EMERGENCY RESPONSE – Members of the Alaska Native Brotherhood and Alaska Native Sisterhood this week organized a city-wide food drive for residents of Angoon and other villages affected by the lack of Alaska Marine Highway System ferry service. Hundreds of pounds of food were collected at Sitka High School and other drop off sites. Thursday night about three dozen people attended a meeting at ANB Founders Hall to discuss the ferry situation and prepare food for shipping. Laurie Serka, outstation manager for Alaska Seaplanes, said Alaska Seaplanes, Sitka Custom Marine and Dr. Sul Ross Thorward donated shipping costs for the perishable food donated by AC Lakeside. Tom Gamble is planning to take a load of food to Angoon aboard his boat. Donations for shipping food to Kake are currently being sought. Contact for the donations is Nancy Furlow, ANS Camp 4 president, 907 227-9102. PHOTOS: clockwise from top left, Laurie Serka, Steve Schmidt and Marjo Vidad of Alaska Seaplanes load food bound for Angoon this morning. Tom Gamble and Chad Titell  deliver boxes of food from Sitka High School to ANB Founders Hall Thursday night. Paulette Moreno, ANS Grand Camp president, addresses volunteers Thursday night. Sitkans gather in a circle at ANB Founders Hall Thursday to brainstorm responses to the lack of state ferry service. (Sentinel Photos by James Poulson)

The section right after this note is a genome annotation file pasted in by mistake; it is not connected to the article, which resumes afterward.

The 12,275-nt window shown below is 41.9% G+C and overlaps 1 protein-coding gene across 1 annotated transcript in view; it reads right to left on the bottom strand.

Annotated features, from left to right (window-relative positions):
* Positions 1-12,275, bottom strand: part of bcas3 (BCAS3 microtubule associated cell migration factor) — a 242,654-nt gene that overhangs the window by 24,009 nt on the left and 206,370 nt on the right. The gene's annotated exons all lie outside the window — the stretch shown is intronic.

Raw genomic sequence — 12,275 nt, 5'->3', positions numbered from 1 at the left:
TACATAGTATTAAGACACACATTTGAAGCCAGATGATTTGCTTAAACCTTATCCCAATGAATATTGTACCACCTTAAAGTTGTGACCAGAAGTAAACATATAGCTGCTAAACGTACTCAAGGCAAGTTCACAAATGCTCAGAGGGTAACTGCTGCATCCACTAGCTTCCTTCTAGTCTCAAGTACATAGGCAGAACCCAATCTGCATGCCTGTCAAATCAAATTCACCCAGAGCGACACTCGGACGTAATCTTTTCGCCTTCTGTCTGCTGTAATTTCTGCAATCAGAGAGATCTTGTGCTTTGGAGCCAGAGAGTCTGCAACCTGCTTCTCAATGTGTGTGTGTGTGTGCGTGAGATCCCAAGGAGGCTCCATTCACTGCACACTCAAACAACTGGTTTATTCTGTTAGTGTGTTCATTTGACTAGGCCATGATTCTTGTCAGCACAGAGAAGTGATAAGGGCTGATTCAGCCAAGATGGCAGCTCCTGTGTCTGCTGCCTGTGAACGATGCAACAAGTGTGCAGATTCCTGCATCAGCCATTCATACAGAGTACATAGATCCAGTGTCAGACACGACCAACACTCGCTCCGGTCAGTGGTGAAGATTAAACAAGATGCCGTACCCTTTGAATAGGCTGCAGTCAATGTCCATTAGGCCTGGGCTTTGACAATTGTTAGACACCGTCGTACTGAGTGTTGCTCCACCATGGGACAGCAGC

October 12, 2015 Community Happenings

Core Class Set

Core class, designed to improve functional strength and balance using provided free weights runs 5:15-6 p.m. Tuesdays and Thursdays in the Blatchley Middle School multipurpose room.

Participants may start any time as the first class is free with no obligation to sign up. Registration is open at the Community Schools office. Classes are $5 each. Call Community Schools at 747-8670 or visit www.SitkaCommunitySchools.com for more information.



Class Offered

Adult woodworking will be offered for at least 10 sessions Oct. 21-Dec. 10. Sessions will run 7-10 p.m. Wednesdays in the Blatchley Middle School wood shop, with some sessions on Saturdays and/or Sundays during inclement weather 1-4 p.m.

Participants should have some experience with woodworking tools and machines. The class is designed for people with projects needing a place to work. Ideas and techniques are available for those who may want them. Don Seesz and Greg Watchers will be supervising this course, which will cost $60 plus tax. Those with questions can call Seesz at 747-5998. Registration is open at Community Schools.


ANS Flea Market

Set for Oct. 17

The Alaska Native Sisterhood will host a flea market fundraiser 10 a.m.-2 p.m. Oct. 17 at the ANB Founders Hall.

Those who have yet to reserve a table are reminded that it’s not too late. 

The event is open to the public. The cost is $20 per table. Call Helen at 747-3410 or e-mail This email address is being protected from spambots. You need JavaScript enabled to view it. .


Sitka Lutheran

Offers Pies,

Quilts Oct. 18